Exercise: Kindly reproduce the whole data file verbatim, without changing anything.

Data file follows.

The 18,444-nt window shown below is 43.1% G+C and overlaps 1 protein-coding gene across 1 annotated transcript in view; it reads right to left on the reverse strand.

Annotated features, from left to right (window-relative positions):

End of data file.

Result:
The 18,444-nt window shown below is 43.1% G+C and overlaps 1 protein-coding gene across 1 annotated transcript in view; it reads right to left on the reverse strand.

Annotated features, from left to right (window-relative positions):